This place is lousy with iguanas. The day I lose the rental car at the resort we’re staying at near Cancun, we drive around in a golf cart for thirty minutes visiting different parking lots. But every couple hundred feet the amiable attendant stops the cart. “Look, an iguana,” she says in perfect English. I guess she expects us to get out and take pictures. But we’ve seen plenty of iguanas by now. We just want to find the gold-colored Toyota minivan with all the pickup of a Hot Wheel powered by two triple A batteries we rented three days ago. It’s in one of these parking lots. I haven’t lost it. Robyn is quick to say, “My husband lost our car,” when she seeks help from the parking attendant. “Misplaced, really,” I note defensively. So, we are rolling around parking lots in the golf cart, checking each one carefully. We approach the last lot on the list for the second time. “Look. It’s an iguana,” our driver says again, slowing to crawl. “Lovely,” we say. I know she wants us to be more excited about iguanas. We can’t see the appeal at the moment. We just want to spot our elusive gold-colored minivan, a species that seems all but extinct.
When we find the minivan, we all climb in grumpily and drive off to Playa del Carmen. Some of the more confusing Mexican road rules get abused slightly on the way. Alto means stop in Spanish. We did learn that. But Alto really seems to be more of a mild suggestion than a rule from what we can tell from watching other drivers. At a roundabout, we spot a sign that says Alto Total, which confirms that Alto essentially means “stop if you feel like stopping,” whereas Alto Total means “really think very seriously about stopping.” We find our way to a parking spot. Then we start trudging along the streets where every vendor calls out to us, each one more loudly and persistently than the last. “Keep your head down and your eyes ahead,” Robyn advises. “Don’t look them in the eye.” It’s awfully tough to see the sights in this manner. Once you have seen about one block of the shopping district, you know what’s coming on the next block. There’s a t-shirt store on this side. On the other side is a store that sells sandals and sunglasses. There’s a bar and a few restaurants over there. Some nifty wind-chimes and dream-catchers over here. Rinse. Lather. Repeat. Don’t make eye contact.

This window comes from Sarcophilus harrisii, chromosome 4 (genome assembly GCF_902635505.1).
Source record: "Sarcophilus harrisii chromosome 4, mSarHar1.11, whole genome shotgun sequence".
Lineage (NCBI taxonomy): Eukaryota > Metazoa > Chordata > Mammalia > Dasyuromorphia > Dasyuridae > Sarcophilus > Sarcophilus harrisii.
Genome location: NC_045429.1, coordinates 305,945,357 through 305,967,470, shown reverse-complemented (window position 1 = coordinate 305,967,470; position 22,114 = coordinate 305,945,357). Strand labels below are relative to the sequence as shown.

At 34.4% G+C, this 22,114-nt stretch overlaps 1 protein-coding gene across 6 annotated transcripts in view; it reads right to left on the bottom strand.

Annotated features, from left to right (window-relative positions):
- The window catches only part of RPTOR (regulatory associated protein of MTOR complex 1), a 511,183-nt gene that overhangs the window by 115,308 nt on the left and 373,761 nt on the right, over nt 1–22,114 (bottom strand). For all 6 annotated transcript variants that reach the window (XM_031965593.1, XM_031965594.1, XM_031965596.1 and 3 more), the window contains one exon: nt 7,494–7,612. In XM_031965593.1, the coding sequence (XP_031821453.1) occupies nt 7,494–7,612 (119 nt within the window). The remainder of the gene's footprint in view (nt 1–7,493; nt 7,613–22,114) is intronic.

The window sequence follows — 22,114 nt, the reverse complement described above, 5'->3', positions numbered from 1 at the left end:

We go into a store where a couple sit side by side on a bench with their feet immersed in water with small fish swimming around them. A sign explains in English that the fish are great at eating all the dead skin. This makes a certain amount of sense. Some fish are good at removing the impurities from the glass sides of a fish tank. When we get back to the resort, I try to describe the flesh-eating fish to Robyn’s uncle Paul. He’s from Texas, and he’s an avid fisherman. He knows fish. But the concept is strange to him. “Were they piranhas?” Paul asks. “Cause I’m not sticking my feet in with a bunch of piranhas.” I nod. “No, these fish eat the dead skin on the foot. Not the whole foot.”